DARPA theorized that by using physics techniques rather than combustion chemistry, it might be possible to manipulate and extinguish flames. To achieve this, new research was required to understand and quantify the interaction of electromagnetic and acoustic waves with the plasma in a flame.
Fire in enclosed military environments such as ship holds, aircraft cockpits and ground vehicles is a major cause of material destruction and jeopardizes the lives of warfighters. For example, a shipboard fire on the aircraft carrier USS George Washington in May 2008 burned for 12 hours and caused an estimated $70 million in damage. For nearly 50 years, despite the severity of the threat from fire, no new methods for extinguishing or manipulating fire were developed. In 2008, DARPA launched the Instant Fire Suppression (IFS) program to develop a fundamental understanding of fire with the aim of transforming approaches to firefighting.
Traditional fire-suppression technologies focus largely on disrupting the chemical reactions involved in combustion. However, from a physics perspective, flames are cold plasmas. DARPA theorized that by using physics techniques rather than combustion chemistry, it might be possible to manipulate and extinguish flames. To achieve this, new research was required to understand and quantify the interaction of electromagnetic and acoustic waves with the plasma in a flame.
The IFS program was executed in two phases. In Phase I, performers studied the fundamental science behind flame suppression and control, exploring a range of approaches before down-selecting to electromagnetics and acoustics. In Phase II, performers determined the mechanisms behind electric and acoustic suppression and evaluated the scalability of these approaches for defense applications.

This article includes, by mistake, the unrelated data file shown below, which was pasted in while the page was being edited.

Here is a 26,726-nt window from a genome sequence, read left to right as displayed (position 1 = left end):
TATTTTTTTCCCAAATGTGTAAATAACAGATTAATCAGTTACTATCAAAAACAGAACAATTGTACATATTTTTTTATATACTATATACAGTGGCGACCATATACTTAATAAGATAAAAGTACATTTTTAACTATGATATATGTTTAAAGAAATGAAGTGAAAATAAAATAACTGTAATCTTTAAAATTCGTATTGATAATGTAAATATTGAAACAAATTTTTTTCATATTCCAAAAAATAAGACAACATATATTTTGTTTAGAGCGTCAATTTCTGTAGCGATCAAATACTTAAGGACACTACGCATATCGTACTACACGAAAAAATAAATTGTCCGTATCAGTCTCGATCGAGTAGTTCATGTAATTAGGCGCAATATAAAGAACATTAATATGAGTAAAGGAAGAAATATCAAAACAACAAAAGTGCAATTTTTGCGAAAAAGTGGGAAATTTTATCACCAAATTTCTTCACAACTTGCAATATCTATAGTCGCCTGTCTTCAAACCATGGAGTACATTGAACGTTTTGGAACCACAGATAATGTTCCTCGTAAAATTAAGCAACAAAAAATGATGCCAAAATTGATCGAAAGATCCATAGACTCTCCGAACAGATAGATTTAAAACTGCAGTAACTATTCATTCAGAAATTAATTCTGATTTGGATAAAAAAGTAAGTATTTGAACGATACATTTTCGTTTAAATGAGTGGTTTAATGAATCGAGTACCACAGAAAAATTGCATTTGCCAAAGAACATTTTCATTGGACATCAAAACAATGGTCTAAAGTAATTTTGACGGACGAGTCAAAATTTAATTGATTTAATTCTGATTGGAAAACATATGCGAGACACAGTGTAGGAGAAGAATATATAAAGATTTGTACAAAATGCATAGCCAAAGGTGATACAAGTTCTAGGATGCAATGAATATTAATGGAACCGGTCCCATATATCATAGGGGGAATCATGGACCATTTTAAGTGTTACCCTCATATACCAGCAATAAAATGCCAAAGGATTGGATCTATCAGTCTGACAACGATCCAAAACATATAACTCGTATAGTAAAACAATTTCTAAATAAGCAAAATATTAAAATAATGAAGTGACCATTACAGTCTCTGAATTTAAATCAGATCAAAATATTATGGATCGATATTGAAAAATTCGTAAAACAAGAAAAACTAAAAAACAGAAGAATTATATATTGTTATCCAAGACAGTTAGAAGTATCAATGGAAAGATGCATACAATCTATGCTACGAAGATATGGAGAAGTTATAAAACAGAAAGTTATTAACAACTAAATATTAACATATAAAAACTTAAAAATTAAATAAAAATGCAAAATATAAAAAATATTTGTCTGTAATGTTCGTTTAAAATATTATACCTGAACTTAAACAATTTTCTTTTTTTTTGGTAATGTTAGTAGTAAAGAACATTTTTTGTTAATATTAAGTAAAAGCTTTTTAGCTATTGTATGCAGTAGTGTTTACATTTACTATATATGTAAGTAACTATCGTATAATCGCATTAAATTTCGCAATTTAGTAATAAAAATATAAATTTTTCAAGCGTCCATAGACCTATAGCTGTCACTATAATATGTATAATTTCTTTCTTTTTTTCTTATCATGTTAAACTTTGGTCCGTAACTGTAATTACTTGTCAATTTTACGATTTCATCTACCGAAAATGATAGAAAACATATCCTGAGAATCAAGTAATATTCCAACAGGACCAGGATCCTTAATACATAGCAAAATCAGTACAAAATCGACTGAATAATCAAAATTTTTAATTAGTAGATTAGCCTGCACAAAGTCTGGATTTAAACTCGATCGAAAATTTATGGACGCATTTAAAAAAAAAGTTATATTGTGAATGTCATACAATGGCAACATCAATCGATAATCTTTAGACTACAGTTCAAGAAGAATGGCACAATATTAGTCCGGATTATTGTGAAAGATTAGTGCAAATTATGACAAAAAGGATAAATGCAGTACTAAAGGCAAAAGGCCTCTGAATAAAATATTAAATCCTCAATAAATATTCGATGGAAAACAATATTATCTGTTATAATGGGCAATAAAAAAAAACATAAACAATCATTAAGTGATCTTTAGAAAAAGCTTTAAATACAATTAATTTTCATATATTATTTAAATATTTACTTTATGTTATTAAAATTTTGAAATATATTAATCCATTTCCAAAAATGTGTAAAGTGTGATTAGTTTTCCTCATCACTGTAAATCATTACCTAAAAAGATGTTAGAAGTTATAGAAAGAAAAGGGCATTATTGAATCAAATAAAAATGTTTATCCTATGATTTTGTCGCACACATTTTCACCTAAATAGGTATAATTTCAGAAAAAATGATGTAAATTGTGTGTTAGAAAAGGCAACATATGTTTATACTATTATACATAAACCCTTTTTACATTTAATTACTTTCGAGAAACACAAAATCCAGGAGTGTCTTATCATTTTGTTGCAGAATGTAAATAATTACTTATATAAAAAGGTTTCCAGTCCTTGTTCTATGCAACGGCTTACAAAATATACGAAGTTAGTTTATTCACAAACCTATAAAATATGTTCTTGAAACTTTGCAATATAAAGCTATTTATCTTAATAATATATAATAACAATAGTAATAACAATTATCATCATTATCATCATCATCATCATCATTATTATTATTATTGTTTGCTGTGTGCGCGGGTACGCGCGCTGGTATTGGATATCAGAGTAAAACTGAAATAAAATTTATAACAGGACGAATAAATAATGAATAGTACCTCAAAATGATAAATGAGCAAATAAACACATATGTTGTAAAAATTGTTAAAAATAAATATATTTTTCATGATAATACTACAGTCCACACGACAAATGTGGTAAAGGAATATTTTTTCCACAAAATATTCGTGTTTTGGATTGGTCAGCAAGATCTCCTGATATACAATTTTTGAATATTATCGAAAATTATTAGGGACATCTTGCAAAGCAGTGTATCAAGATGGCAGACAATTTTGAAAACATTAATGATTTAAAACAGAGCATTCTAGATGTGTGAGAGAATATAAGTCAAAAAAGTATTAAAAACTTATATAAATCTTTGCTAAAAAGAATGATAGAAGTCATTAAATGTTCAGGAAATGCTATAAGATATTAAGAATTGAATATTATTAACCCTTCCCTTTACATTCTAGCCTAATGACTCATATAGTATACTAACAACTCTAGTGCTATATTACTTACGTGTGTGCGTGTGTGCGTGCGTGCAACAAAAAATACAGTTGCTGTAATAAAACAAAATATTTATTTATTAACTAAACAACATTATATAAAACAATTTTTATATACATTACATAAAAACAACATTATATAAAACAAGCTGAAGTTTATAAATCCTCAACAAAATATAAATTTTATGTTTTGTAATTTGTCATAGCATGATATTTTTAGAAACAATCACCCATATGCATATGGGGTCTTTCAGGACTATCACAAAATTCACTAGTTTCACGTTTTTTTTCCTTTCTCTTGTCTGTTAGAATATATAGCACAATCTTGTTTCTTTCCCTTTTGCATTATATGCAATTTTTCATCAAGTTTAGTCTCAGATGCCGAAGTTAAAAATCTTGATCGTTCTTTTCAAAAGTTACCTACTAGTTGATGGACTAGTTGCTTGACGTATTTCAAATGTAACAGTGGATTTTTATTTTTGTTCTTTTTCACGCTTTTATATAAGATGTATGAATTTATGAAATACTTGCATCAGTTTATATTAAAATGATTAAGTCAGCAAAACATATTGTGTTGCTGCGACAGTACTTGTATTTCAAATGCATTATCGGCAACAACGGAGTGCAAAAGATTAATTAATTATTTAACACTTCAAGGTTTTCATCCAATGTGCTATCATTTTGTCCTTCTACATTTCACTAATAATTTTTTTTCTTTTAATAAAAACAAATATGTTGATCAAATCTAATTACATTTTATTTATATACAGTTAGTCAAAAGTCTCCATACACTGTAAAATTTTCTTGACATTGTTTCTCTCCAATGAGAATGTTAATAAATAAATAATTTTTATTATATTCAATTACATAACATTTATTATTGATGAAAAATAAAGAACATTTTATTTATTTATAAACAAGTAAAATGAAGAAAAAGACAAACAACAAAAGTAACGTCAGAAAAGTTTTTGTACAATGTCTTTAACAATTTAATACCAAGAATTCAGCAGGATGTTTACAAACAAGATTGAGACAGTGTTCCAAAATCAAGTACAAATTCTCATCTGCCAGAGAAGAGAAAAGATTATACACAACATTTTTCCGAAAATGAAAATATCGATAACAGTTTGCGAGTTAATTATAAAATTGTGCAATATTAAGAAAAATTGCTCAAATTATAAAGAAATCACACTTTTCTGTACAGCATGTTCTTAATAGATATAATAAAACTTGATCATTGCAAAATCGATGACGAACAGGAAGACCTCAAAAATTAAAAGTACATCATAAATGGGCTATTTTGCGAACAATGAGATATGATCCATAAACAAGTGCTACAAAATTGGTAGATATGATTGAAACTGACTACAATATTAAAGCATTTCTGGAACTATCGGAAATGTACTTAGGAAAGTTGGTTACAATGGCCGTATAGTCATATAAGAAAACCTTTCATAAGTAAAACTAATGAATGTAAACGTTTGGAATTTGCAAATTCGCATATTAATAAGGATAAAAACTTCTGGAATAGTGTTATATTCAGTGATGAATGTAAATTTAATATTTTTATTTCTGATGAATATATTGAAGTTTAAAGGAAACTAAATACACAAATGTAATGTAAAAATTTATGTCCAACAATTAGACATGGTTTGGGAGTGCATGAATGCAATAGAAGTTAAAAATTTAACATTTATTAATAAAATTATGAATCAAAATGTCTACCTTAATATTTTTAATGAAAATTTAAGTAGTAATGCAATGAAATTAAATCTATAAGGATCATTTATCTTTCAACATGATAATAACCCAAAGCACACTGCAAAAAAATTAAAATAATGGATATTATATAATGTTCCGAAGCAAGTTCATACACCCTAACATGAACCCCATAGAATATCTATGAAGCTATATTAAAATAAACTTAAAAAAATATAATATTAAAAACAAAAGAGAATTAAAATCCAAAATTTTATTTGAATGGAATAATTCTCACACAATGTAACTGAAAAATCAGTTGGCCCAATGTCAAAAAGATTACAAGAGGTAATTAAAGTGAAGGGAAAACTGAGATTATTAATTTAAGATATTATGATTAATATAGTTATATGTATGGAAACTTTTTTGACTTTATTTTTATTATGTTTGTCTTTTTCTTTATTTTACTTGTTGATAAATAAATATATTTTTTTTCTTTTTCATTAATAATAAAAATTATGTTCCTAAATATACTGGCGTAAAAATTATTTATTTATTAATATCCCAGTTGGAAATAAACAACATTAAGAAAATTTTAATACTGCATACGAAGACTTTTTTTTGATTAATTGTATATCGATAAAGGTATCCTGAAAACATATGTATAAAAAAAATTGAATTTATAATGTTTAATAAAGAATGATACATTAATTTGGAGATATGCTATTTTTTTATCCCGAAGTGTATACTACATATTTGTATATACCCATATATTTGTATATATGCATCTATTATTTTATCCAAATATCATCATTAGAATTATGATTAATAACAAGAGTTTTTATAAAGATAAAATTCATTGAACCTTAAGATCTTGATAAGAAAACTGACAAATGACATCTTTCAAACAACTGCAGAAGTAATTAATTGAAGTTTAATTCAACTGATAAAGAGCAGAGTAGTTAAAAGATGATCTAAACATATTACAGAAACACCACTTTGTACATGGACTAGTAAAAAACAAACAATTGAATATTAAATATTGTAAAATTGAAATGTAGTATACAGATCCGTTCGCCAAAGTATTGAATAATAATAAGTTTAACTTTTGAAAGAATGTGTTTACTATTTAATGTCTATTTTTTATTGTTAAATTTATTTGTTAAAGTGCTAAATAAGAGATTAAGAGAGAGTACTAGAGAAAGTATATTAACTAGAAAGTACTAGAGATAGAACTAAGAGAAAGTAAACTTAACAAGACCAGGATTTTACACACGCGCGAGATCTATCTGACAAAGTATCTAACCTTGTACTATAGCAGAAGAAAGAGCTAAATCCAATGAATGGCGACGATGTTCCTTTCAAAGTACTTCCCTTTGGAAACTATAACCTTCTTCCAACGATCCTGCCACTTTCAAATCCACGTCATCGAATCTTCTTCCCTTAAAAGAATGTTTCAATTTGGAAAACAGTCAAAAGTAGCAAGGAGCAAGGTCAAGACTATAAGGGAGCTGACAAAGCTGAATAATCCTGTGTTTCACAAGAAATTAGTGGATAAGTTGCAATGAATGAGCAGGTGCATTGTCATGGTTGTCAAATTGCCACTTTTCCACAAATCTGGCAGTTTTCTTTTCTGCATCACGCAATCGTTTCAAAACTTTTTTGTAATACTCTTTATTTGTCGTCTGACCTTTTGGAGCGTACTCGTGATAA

One of the technologies explored was a novel flame-suppression system that used a handheld electrode to suppress small methane gas and liquid fuel fires. In the video below, performers sweep the electrode over the ignited burner array and progressively extinguish the 10-cm2 gas flame. Since the electrode is sheathed in ceramic glass, no current is established between the electrode and its surroundings. A visualization of gas flows during the suppression would show that the oscillating field induces a rapid series of jets that displace the combustion zone from the fuel source, leading to extinguishment of the fire. Put simply, the electric field creates an ionic wind that blows out the flame. This same approach was not able to suppress a small heptane pool flame.
Performers also evaluated the use of acoustic fields to suppress flames. In the video below, a flame is extinguished by an acoustic field generated by speakers on either side of the pool of fuel. Two dynamics are at play in this approach. First, the acoustic field increases the air velocity. As the velocity goes up, the flame boundary layer, where combustion occurs, thins, making it easier to disrupt the flame. Second, by disturbing the pool surface, the acoustic field leads to higher fuel vaporization, which widens the flame, but also drops the overall flame temperature. Combustion is disrupted as the same amount of heat is spread over a larger area. Essentially, in this demonstration the performers used speakers to blast sound at specific frequencies that extinguish the flame.
IFS Phase II was completed in December 2011. IFS performers succeeded in demonstrating the ability to suppress, extinguish and manipulate small flames locally using electric and acoustic suppression techniques. However, it was not clear from the research how to effectively scale these approaches to the levels required for defense applications.
Remarking on the overall impact of the IFS program, Matthew Goodman, DARPA program manager, said, "We have shown that the physics of combustion still has surprises in store for us. Perhaps these results will spur new ideas and applications in combustion research."
For example, the data collected by the IFS program could potentially be applied to the inverse challenge of fire extinguishment, namely increasing the efficiency of combustion. Such technology could be especially beneficial to defense technologies that employ small engines.
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